Mentions: Depending on the severity of the exophthalmos, cases of corneal exposure keratopathy could be treated with aggressive topical lubrication, moisture chamber, botulinum toxin, levator recession surgery, tarsorrhaphy, or even orbital decompression in very severe cases of exophthalmos which impede lid closing. Intravenous methylprednisolone should be administered prior surgery if the disease is active (Figure 4).

Bottom Line: The VISA (vision, inflammation, strabismus, and appearance), and the European Group of Graves' Orbitopathy (EUGOGO) classifications are the two widely used grading systems conceived to assess the activity and severity of GO and guide the therapeutic decision making.Current treatments are reviewed and management guidelines according to the severity and activity of the disease are provided.New treatment modalities such as specific monoclonal antibodies, TSH-R antagonists, and other immunomodulatory agents show a promising outcome for GO patients.

View Article: PubMed Central - PubMed

Affiliation: Department of Ophthalmology, Clínica Universidad de Navarra, Navarra Institute for Health Research (IdiSNA), 31008 Pamplona, Spain.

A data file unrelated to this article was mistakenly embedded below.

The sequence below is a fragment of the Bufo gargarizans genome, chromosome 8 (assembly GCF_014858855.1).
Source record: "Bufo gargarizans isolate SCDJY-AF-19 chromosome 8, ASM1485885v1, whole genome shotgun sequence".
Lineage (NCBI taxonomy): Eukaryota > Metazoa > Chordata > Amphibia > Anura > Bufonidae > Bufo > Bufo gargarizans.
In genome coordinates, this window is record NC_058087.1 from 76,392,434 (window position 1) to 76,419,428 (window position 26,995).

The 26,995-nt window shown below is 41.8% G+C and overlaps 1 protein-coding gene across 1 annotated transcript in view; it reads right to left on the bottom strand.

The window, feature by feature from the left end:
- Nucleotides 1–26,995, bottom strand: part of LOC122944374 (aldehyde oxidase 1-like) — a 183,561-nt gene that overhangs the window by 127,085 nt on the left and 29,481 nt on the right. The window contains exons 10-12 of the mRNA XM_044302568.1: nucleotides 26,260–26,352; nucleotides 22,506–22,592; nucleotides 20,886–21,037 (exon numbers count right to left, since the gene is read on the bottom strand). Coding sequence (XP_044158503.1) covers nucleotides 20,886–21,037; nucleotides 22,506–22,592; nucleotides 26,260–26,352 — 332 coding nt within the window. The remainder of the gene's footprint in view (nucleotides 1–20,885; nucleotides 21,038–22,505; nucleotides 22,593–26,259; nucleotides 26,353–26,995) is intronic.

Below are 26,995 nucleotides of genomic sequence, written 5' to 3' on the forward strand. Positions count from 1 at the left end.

ABSTRACT
Graves' ophthalmopathy (GO) is an autoimmune inflammatory disorder associated with thyroid disease which affects ocular and orbital tissues. GO follows a biphasic course in which an initial active phase of progression is followed by a subsequent partial regression and a static inactive phase. Although the majority of GO patients have a mild, self-limiting, and nonprogressive ocular involvement, about 3-7% of GO patients exhibit a severe sight-threatening form of the disease due to corneal exposure or compressive optic neuropathy. An appropriate assessment of both severity and activity of the disease warrants an adequate treatment. The VISA (vision, inflammation, strabismus, and appearance), and the European Group of Graves' Orbitopathy (EUGOGO) classifications are the two widely used grading systems conceived to assess the activity and severity of GO and guide the therapeutic decision making. A critical analysis of classification, assessment, and management systems is reported. A simplified "GO activity assessment checklist" for routine clinical practice is proposed. Current treatments are reviewed and management guidelines according to the severity and activity of the disease are provided. New treatment modalities such as specific monoclonal antibodies, TSH-R antagonists, and other immunomodulatory agents show a promising outcome for GO patients.

No MeSH data available.


Related in: MedlinePlus